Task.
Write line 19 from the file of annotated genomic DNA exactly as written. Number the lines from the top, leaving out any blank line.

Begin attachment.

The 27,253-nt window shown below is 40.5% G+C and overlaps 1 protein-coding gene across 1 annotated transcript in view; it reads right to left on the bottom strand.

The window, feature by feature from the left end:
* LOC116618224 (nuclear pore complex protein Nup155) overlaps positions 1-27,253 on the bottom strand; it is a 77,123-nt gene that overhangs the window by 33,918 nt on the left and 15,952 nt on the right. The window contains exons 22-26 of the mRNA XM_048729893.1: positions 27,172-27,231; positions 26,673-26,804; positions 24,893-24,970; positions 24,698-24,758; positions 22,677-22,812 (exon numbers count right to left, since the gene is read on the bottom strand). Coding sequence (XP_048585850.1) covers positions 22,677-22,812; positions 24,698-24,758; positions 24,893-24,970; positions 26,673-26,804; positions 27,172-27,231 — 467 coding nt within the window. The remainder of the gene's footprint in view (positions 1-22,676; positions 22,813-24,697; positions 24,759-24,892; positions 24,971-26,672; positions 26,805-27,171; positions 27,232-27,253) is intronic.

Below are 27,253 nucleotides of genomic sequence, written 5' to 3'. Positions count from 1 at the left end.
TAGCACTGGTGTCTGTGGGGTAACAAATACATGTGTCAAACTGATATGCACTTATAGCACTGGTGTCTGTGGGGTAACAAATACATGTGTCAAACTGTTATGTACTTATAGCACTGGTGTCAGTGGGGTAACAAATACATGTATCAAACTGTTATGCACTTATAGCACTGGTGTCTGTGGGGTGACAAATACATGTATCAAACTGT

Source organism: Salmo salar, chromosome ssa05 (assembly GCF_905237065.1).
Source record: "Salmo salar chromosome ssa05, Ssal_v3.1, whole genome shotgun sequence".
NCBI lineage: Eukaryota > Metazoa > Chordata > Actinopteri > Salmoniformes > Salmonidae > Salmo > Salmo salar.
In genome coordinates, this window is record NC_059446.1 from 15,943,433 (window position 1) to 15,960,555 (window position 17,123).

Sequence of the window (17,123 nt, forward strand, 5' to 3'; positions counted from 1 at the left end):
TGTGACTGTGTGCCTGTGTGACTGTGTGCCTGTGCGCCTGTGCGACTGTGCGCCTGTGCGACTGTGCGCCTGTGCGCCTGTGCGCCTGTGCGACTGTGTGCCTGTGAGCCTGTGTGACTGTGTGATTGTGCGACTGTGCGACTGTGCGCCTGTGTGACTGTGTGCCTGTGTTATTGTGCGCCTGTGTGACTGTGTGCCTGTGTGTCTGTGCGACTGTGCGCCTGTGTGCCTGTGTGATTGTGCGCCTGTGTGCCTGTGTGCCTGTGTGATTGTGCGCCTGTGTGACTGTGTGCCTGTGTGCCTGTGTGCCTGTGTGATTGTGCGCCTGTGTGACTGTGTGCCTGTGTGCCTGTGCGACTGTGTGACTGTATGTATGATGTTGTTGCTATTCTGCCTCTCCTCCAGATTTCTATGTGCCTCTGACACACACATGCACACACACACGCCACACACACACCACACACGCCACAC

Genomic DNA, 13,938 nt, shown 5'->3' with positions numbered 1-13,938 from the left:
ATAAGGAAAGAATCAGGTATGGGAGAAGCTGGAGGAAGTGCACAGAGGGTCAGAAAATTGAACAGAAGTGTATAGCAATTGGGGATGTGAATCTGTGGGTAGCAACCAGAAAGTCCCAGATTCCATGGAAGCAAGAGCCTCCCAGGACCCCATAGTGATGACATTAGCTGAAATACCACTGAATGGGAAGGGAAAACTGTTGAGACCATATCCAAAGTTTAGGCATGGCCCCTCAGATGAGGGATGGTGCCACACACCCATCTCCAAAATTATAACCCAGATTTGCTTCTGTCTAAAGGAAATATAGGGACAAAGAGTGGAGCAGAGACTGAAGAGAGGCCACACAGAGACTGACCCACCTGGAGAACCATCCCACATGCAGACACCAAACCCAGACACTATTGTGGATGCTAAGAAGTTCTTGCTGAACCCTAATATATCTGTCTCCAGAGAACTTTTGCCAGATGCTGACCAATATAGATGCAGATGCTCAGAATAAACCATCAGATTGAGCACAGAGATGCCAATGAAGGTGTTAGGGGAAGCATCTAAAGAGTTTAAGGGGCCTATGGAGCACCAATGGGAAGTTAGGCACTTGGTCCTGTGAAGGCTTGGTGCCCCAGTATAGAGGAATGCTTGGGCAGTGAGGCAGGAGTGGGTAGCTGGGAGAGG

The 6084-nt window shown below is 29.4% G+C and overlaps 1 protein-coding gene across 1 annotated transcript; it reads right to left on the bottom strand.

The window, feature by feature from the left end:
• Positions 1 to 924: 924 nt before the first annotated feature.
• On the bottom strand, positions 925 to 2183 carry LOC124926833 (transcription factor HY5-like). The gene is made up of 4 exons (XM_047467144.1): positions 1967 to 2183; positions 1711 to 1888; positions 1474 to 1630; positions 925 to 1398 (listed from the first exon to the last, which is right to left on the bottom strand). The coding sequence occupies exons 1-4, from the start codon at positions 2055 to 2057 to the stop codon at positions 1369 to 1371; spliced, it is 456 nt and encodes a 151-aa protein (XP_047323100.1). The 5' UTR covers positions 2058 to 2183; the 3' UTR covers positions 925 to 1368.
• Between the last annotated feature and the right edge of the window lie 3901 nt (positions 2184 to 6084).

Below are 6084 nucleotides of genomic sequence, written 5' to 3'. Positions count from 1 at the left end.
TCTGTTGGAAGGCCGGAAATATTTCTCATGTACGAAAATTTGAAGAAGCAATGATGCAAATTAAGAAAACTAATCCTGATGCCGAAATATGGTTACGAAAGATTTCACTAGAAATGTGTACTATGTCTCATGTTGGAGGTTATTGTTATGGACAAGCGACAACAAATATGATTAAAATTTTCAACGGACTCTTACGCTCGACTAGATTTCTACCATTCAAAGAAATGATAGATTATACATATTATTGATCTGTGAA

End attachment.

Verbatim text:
Below are 6084 nucleotides of genomic sequence, written 5' to 3'. Positions count from 1 at the left end.